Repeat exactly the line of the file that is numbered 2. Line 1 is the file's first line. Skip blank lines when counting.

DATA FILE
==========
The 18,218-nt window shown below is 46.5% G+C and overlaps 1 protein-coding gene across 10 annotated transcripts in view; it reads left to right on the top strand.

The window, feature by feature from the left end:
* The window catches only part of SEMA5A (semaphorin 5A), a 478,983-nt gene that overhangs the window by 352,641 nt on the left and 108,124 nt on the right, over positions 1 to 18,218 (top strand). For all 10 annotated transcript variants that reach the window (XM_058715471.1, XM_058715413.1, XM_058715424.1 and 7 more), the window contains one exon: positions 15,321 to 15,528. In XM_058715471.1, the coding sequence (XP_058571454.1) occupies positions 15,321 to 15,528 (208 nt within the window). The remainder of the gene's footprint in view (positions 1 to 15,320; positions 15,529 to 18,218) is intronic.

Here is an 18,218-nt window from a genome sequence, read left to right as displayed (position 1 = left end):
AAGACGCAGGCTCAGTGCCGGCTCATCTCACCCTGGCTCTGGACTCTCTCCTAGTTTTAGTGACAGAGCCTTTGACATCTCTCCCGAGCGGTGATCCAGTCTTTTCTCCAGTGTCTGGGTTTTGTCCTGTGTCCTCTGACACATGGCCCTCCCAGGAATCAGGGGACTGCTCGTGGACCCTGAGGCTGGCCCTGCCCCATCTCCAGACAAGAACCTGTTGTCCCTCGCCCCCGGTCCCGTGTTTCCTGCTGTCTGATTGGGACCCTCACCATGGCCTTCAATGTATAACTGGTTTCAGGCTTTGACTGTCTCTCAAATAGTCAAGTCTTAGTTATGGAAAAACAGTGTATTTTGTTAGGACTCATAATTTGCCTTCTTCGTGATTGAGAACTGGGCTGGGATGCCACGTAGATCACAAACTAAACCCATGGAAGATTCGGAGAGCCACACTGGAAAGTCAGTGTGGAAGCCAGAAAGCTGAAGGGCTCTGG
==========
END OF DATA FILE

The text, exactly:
The window, feature by feature from the left end: